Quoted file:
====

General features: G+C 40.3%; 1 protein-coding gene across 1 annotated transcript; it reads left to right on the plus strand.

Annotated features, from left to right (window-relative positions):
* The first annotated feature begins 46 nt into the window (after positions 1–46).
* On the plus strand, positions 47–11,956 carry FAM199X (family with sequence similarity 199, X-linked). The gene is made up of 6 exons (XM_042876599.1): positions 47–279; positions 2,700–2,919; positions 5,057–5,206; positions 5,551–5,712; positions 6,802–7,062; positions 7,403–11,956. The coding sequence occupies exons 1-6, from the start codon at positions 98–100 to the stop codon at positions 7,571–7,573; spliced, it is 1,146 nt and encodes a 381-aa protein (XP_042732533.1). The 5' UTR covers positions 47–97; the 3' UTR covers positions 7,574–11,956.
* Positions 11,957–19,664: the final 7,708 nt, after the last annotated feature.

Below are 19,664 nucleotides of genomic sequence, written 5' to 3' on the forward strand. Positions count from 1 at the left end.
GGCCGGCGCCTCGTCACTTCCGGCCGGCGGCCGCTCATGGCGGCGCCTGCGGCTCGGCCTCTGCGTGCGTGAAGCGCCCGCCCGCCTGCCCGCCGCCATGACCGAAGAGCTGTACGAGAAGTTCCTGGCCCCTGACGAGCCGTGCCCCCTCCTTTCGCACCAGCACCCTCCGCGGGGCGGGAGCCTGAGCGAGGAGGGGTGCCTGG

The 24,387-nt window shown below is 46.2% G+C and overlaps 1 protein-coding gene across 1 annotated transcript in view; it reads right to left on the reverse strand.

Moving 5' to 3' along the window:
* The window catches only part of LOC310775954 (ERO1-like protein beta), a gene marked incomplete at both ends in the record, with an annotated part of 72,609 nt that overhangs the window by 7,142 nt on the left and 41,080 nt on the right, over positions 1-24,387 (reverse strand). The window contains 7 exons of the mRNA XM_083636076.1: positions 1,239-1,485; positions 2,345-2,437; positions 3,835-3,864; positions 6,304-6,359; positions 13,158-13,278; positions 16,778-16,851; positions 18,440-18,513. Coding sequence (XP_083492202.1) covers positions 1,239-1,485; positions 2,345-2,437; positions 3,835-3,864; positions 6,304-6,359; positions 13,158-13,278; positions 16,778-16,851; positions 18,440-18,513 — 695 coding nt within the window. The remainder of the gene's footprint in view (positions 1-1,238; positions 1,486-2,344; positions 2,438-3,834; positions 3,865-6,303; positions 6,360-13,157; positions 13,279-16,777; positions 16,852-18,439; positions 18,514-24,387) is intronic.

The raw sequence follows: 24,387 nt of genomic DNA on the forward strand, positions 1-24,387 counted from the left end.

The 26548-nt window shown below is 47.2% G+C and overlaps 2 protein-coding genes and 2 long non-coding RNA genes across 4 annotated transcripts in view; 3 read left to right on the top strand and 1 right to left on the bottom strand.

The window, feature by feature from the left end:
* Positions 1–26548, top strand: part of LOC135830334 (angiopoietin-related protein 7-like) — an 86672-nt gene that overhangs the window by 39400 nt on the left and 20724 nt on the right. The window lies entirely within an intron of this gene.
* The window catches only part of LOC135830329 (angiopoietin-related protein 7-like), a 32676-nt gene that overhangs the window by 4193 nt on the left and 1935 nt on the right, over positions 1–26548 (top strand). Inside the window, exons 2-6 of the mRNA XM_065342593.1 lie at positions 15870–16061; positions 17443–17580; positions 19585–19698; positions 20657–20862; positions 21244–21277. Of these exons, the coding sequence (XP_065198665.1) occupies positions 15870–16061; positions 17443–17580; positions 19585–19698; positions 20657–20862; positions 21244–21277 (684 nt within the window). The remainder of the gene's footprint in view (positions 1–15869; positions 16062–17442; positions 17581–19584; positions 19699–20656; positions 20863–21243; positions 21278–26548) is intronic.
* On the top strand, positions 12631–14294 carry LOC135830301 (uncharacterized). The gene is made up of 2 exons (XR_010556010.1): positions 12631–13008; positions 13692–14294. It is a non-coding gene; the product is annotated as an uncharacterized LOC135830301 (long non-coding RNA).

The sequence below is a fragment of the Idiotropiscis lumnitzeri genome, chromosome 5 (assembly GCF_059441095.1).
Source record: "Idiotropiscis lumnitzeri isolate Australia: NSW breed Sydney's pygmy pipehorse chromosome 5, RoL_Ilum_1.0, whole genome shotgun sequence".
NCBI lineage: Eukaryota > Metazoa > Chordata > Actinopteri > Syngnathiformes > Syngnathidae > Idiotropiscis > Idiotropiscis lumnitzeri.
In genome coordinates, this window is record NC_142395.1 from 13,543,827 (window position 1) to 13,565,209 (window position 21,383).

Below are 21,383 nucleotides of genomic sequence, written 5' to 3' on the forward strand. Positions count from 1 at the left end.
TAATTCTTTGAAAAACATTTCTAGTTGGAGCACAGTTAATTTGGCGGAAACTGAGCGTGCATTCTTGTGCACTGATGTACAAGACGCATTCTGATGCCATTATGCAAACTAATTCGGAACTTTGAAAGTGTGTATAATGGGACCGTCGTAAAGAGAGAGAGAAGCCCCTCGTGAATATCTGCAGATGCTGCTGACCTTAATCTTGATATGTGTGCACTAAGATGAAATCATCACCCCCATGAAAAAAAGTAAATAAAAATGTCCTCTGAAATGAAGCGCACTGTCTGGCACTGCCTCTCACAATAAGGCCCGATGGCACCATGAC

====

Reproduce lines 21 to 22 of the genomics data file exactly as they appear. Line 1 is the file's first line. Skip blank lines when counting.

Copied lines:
Below are 21,383 nucleotides of genomic sequence, written 5' to 3' on the forward strand. Positions count from 1 at the left end.
TAATTCTTTGAAAAACATTTCTAGTTGGAGCACAGTTAATTTGGCGGAAACTGAGCGTGCATTCTTGTGCACTGATGTACAAGACGCATTCTGATGCCATTATGCAAACTAATTCGGAACTTTGAAAGTGTGTATAATGGGACCGTCGTAAAGAGAGAGAGAAGCCCCTCGTGAATATCTGCAGATGCTGCTGACCTTAATCTTGATATGTGTGCACTAAGATGAAATCATCACCCCCATGAAAAAAAGTAAATAAAAATGTCCTCTGAAATGAAGCGCACTGTCTGGCACTGCCTCTCACAATAAGGCCCGATGGCACCATGAC